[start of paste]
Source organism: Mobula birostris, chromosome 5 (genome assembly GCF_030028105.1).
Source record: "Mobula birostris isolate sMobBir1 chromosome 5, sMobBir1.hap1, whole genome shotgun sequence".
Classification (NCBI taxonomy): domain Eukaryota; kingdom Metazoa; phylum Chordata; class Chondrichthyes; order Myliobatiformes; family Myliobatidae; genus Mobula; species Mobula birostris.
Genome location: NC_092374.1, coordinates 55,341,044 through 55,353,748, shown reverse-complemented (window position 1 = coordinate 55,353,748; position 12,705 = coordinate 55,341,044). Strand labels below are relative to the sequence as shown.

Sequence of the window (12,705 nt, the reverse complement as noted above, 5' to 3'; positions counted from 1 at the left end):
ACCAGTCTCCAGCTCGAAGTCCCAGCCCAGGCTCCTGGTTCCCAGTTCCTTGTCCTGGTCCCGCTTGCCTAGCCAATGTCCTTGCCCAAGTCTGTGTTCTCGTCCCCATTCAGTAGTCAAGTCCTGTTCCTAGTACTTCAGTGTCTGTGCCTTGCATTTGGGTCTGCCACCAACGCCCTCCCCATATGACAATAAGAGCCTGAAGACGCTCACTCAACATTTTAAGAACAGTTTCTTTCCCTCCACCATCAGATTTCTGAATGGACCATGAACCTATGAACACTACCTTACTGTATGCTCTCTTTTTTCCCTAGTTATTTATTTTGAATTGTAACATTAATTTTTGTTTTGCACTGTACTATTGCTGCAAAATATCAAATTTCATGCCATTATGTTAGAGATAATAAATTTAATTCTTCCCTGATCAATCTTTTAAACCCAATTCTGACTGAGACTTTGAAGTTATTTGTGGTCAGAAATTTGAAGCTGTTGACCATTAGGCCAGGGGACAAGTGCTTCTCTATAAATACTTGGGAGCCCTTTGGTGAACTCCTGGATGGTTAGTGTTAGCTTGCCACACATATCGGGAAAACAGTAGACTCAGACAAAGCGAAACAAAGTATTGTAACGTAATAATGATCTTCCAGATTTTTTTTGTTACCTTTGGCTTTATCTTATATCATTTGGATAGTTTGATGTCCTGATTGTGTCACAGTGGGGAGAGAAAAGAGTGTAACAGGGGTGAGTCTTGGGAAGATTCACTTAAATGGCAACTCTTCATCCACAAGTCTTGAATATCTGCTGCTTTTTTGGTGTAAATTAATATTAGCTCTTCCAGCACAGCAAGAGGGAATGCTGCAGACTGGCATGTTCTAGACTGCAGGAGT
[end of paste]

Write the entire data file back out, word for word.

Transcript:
Source organism: Mobula birostris, chromosome 5 (genome assembly GCF_030028105.1).
Source record: "Mobula birostris isolate sMobBir1 chromosome 5, sMobBir1.hap1, whole genome shotgun sequence".
Classification (NCBI taxonomy): domain Eukaryota; kingdom Metazoa; phylum Chordata; class Chondrichthyes; order Myliobatiformes; family Myliobatidae; genus Mobula; species Mobula birostris.
Genome location: NC_092374.1, coordinates 55,341,044 through 55,353,748, shown reverse-complemented (window position 1 = coordinate 55,353,748; position 12,705 = coordinate 55,341,044). Strand labels below are relative to the sequence as shown.

Sequence of the window (12,705 nt, the reverse complement as noted above, 5' to 3'; positions counted from 1 at the left end):
ACCAGTCTCCAGCTCGAAGTCCCAGCCCAGGCTCCTGGTTCCCAGTTCCTTGTCCTGGTCCCGCTTGCCTAGCCAATGTCCTTGCCCAAGTCTGTGTTCTCGTCCCCATTCAGTAGTCAAGTCCTGTTCCTAGTACTTCAGTGTCTGTGCCTTGCATTTGGGTCTGCCACCAACGCCCTCCCCATATGACAATAAGAGCCTGAAGACGCTCACTCAACATTTTAAGAACAGTTTCTTTCCCTCCACCATCAGATTTCTGAATGGACCATGAACCTATGAACACTACCTTACTGTATGCTCTCTTTTTTCCCTAGTTATTTATTTTGAATTGTAACATTAATTTTTGTTTTGCACTGTACTATTGCTGCAAAATATCAAATTTCATGCCATTATGTTAGAGATAATAAATTTAATTCTTCCCTGATCAATCTTTTAAACCCAATTCTGACTGAGACTTTGAAGTTATTTGTGGTCAGAAATTTGAAGCTGTTGACCATTAGGCCAGGGGACAAGTGCTTCTCTATAAATACTTGGGAGCCCTTTGGTGAACTCCTGGATGGTTAGTGTTAGCTTGCCACACATATCGGGAAAACAGTAGACTCAGACAAAGCGAAACAAAGTATTGTAACGTAATAATGATCTTCCAGATTTTTTTTGTTACCTTTGGCTTTATCTTATATCATTTGGATAGTTTGATGTCCTGATTGTGTCACAGTGGGGAGAGAAAAGAGTGTAACAGGGGTGAGTCTTGGGAAGATTCACTTAAATGGCAACTCTTCATCCACAAGTCTTGAATATCTGCTGCTTTTTTGGTGTAAATTAATATTAGCTCTTCCAGCACAGCAAGAGGGAATGCTGCAGACTGGCATGTTCTAGACTGCAGGAGT